Court to consider access to Megaupload data

Notice on Megaupload homepage Megaupload was shut down following raids co-ordinated by the FBI

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A decision on whether Megaupload users should get their data back could be made in a US court later on Friday.

Thousands of people lost access to data on Megaupload servers when the file-sharing site was shut down in January.

The closure was co-ordinated by US law-enforcement agencies, which said Megaupload had violated copyright law.

Digital rights groups will argue that data should be returned, but film studios are expected to say illegally gathered data should stay locked up.

Lost footage

The court case being heard in Virginia, US on Friday is being brought by the Electronic Frontier Foundation which is acting on behalf of Megaupload user Kyle Goodwin.

Mr Goodwin makes a living filming high school sports events in Ohio and used the file-sharing service as a back-up store and as a way for customers to preview footage.

The EFF said the closure of Megaupload and seizure of its servers had cut off Mr Goodwin, and many other users, from their data. An ill-timed hard-drive failure meant Mr Goodwin needed to get at his stored footage, added the EFF.

It wants access restored so that "innocent" users can retrieve their data.

The servers in question were in the US in a facility run by hosting firm Carpathia. It has also pressed for a decision about the fate of the hardware because it was spending about $9,000 (£5,700) a day maintaining the 25 petabytes of data Megaupload stored on the 1,103 servers.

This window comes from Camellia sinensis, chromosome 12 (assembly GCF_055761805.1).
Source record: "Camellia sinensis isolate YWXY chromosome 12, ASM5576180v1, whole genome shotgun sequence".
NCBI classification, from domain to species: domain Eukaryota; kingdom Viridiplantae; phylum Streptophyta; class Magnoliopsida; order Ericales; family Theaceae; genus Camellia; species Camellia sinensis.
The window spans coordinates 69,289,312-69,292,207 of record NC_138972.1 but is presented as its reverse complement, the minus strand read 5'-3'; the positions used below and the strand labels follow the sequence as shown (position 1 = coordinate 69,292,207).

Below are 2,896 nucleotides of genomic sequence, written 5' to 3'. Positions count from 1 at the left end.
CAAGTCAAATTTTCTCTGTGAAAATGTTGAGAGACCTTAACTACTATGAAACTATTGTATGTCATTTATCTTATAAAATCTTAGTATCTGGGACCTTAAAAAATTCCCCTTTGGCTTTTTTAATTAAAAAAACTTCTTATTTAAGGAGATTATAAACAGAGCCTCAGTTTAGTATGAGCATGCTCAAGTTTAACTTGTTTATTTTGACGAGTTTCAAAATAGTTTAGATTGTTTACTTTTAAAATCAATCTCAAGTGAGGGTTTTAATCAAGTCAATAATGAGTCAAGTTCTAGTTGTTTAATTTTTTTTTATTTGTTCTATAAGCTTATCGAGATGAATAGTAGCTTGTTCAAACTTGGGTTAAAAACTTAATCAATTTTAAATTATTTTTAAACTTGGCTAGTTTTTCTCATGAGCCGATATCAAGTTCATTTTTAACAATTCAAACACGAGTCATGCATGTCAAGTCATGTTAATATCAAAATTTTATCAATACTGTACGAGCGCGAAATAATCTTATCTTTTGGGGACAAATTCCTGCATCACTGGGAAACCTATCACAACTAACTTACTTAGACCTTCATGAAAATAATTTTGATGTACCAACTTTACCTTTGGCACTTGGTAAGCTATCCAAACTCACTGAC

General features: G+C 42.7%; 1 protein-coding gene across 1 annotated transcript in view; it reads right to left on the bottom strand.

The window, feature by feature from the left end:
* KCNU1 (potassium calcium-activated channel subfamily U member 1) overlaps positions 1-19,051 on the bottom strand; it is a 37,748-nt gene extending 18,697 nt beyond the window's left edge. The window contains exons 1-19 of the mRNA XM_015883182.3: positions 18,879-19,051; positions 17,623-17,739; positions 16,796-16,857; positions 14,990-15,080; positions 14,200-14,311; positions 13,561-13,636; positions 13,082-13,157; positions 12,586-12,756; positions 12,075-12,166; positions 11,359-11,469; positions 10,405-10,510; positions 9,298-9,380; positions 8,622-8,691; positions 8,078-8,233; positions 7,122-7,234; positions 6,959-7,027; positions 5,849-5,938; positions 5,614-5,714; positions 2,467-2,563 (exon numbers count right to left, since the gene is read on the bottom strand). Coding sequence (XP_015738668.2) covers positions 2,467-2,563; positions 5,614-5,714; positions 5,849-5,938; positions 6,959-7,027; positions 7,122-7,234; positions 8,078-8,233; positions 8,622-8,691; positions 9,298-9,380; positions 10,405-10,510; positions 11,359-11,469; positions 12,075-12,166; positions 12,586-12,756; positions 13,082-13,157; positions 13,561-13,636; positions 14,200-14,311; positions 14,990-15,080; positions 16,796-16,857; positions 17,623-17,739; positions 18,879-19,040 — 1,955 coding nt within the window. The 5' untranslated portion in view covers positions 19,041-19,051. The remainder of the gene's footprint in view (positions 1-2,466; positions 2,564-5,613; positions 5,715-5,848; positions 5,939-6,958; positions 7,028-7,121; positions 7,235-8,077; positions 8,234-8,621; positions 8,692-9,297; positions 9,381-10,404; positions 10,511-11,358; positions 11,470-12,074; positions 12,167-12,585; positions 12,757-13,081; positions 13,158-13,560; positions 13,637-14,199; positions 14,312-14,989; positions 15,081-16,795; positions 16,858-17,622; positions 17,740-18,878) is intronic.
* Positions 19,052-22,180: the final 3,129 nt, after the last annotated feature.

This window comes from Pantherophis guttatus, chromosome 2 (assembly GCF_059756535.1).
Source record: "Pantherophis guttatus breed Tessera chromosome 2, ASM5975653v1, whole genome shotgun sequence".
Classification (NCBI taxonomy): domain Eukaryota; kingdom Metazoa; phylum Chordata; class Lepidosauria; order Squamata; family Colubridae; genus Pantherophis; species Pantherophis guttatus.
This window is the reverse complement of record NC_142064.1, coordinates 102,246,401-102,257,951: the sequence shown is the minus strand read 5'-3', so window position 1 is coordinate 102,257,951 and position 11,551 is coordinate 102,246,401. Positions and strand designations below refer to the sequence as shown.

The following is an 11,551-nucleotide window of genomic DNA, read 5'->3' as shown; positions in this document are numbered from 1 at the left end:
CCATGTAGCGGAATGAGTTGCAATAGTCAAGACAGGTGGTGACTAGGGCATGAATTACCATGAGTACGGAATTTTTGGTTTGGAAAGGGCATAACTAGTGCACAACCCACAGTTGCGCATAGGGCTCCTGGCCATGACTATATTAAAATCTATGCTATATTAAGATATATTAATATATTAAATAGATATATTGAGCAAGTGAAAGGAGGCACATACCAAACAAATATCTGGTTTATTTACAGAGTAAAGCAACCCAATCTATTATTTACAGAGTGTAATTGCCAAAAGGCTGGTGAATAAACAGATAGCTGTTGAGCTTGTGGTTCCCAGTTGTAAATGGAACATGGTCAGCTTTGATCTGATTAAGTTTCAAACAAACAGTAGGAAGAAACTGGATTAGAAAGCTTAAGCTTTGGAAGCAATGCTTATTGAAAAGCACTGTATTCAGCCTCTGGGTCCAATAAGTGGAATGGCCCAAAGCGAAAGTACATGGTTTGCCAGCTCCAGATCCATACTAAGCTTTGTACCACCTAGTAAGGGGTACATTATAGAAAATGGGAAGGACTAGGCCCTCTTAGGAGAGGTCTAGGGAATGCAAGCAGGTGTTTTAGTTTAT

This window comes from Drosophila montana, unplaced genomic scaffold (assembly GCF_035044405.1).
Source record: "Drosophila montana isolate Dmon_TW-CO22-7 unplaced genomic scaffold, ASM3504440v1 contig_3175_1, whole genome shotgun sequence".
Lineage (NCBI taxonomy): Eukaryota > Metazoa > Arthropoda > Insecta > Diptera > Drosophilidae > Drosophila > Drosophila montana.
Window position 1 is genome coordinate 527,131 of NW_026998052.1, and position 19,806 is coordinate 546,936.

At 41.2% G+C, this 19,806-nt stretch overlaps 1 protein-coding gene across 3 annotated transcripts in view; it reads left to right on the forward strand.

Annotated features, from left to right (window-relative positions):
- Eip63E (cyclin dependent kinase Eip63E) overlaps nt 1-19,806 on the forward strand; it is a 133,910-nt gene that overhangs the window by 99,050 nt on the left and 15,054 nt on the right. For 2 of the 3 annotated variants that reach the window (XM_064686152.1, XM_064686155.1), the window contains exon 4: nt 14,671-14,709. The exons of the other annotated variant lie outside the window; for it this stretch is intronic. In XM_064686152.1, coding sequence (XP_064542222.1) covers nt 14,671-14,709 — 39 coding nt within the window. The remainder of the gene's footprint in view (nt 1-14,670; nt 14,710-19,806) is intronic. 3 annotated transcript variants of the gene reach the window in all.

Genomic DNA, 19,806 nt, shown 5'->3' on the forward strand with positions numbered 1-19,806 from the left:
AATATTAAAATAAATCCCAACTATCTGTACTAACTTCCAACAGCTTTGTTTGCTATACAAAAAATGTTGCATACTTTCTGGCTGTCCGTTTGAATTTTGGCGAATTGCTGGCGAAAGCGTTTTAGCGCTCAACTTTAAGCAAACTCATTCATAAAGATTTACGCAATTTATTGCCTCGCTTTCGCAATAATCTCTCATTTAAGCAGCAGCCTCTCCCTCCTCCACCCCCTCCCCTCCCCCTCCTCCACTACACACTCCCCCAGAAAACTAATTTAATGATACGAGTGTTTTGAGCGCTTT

The Motion Picture Association of America will argue in court that the servers should remain under lock and key.

It has filed legal documents that argue against giving the data back to Megaupload or its users without strict oversight. An MPAA spokesman said content produced by its members, Hollywood film studios, was more than likely to be found on the servers.

"The material on those servers would have a huge amount of infringing content and to provide it back to Megaupload without appropriate controls would be tantamount to enabling a new round of infringement," he told the BBC.

He said it had no objection to letting users get at their data provided a mechanism was put in place to ensure people were not getting at material that had been "illegally uploaded".

The situation is also complicated by the US government's decision to freeze the assets of Megaupload and its directors. Without this cash they cannot get Carpathia to turn the servers back on and let users access their data.

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